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Economywatch: Poor communication of policy measures impedes achievement of desired goals

Apr 18, 2012, 2:46 PM | Article By: Ousman Kargbo

The Central Banks of The Gambia, Ghana, Liberia, Nigeria and Sierra Leone have gone a notch higher in tackling the problem of poor communication and report writing among public officials in these apex banks of English-speaking West Africa.

The Governor of the Central Bank of The Gambia has emphasised the need for a concerted effort at tackling poor communication of policy measures and actions of government, saying it impedes the achievement of desired goals.

Speaking on Monday to central bank officials from the sub-region currently taking part in a ten-day (16 – 24 April) regional course on Specialised Report Writing Skills and Presentation Techniques organised by the West African Institute for Financial and Economic Management (WAIFEM) at the Paradise Suites Hotel in Kololi, Governor Amadou Colley said: “From time to time, fundamental and far-reaching policy measures are instituted by national authorities, aimed at improving the performance of specific sectors and the economy as a whole.

“However, poor communication of policy measures and actions of governments and regulatory agencies often result in misunderstanding, thus impeding the achievement of desired goals. For these and other reasons, managers of the national economy are expected to possess effective communication skills.”

He added: “I hasten to add that whilst most managers may have the quantitative skills for policy formulation and analysis, that in itself is not a sufficient tool in modern economic management.

“This is because data gathered and analysed but not effectively communicated and utilised for decision-making are worthless.Therefore, it is equally important for managers to sharpen their communication skills to enable them pass information convincingly to the appropriate level of decision-making.”

Successful report writing requires professionalism, in-depth knowledge of the subject discussed, concentration and exceptional writing skills, Hon. Colley stated, adding that often, reports are written to inform, make proposals or recommendations for change, analyse and solve problems, present the findings of an investigation or project, and record progress.

In report writing, one must consider clarity, organization, content and format, and take into consideration the in-house style of writing a report.

A well written but poorly presented report might send the wrong signal to the audience, the CBG governor noted, saying effective presentation techniques therefore entail the use of visual aids, short presentation time, fewer bullet points on each slide, and making one’s presentation interesting by punctuating it with interesting but relevant stories.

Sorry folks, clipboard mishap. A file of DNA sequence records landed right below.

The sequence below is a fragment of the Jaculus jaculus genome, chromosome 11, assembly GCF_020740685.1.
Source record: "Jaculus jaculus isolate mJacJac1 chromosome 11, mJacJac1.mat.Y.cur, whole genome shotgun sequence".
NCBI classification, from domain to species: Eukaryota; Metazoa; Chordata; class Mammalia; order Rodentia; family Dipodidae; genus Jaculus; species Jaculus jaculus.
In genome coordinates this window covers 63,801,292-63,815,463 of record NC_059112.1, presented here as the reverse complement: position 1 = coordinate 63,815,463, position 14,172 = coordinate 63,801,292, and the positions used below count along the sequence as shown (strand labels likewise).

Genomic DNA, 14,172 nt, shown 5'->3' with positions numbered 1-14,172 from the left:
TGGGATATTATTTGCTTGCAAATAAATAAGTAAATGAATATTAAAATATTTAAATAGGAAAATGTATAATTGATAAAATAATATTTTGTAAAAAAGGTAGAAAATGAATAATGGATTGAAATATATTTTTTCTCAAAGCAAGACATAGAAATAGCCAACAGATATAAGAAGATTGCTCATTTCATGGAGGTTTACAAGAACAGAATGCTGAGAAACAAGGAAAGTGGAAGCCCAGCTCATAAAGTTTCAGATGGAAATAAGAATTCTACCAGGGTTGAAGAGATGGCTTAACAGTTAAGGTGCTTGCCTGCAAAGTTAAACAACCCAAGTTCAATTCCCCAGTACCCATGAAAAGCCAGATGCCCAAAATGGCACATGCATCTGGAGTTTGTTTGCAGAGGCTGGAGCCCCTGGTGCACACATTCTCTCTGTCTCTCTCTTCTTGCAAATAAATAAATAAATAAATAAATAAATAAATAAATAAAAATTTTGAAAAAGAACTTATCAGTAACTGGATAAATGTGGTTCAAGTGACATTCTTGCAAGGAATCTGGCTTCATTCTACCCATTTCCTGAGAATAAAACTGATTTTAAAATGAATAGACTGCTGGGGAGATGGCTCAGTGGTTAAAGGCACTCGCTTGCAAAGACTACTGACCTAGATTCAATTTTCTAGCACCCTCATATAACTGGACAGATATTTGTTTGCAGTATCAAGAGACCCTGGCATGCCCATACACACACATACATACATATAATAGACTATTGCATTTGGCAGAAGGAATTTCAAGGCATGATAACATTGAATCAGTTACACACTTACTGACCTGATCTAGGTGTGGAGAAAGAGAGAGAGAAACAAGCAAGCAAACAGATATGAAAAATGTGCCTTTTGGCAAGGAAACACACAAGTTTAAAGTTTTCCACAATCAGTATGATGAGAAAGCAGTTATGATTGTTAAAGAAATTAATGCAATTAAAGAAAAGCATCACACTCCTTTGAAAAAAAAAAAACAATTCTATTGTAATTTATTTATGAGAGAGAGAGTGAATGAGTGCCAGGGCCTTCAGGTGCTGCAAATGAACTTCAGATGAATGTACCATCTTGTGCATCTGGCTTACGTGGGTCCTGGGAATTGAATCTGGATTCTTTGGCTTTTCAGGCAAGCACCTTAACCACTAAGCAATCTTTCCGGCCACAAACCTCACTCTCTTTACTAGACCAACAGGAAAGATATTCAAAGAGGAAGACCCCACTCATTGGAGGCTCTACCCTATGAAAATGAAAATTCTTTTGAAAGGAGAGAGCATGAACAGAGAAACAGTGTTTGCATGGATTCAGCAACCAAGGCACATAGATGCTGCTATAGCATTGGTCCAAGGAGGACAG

The importance of effective communication in today’s economic and business milieu, and the unprecedented changes and transformation in communication, have compelled WAIFEM to add this course to its menu of programmes since 2002, The CBG Governor said.

Effective communication does not only enable individuals, corporate bodies and communities to express their identity but it is also the indispensable means for any meaningful collaboration.

Most business decisions involve the cooperation and interaction of several individuals or bodies to realize common goals.

The realization of these common goals would be enhanced through effective communication of ideas and thoughts.

Lines of communication must therefore be maintained to facilitate these joint efforts. Without effective communication and the team effort it engenders, it would be difficult to execute important projects successfully and within agreed timeframes, Hon, Colley remarked.

In his remarks on the occasion, WAIFEM’s Director-General Prof Akpan H. Ekpo said that today’s modern business organizations require constant and large amount of internal and external communication.

“Therefore, those vested with the responsibility of these roles must master the communication process to enhance their job effectiveness,” he said, adding that the main objective of the course is to empower the participants with the capacity to use communication as a powerful tool for job effectiveness.

Specifically, the focus of the course includes developing report writers’ appreciation of the English language and enhancing their competences to structure, write and present more effective economic, financial and other reports, Prof Ekpo said.

In this vein the broad themes to be covered include communication process, grammar in writing, style in writing, the Five Cs of good communication, guidelines/ formats for preparing financial and economic reports, legal issues in report writing, computer applications in report writing, report writing practical, and techniques and skills of report presentation.

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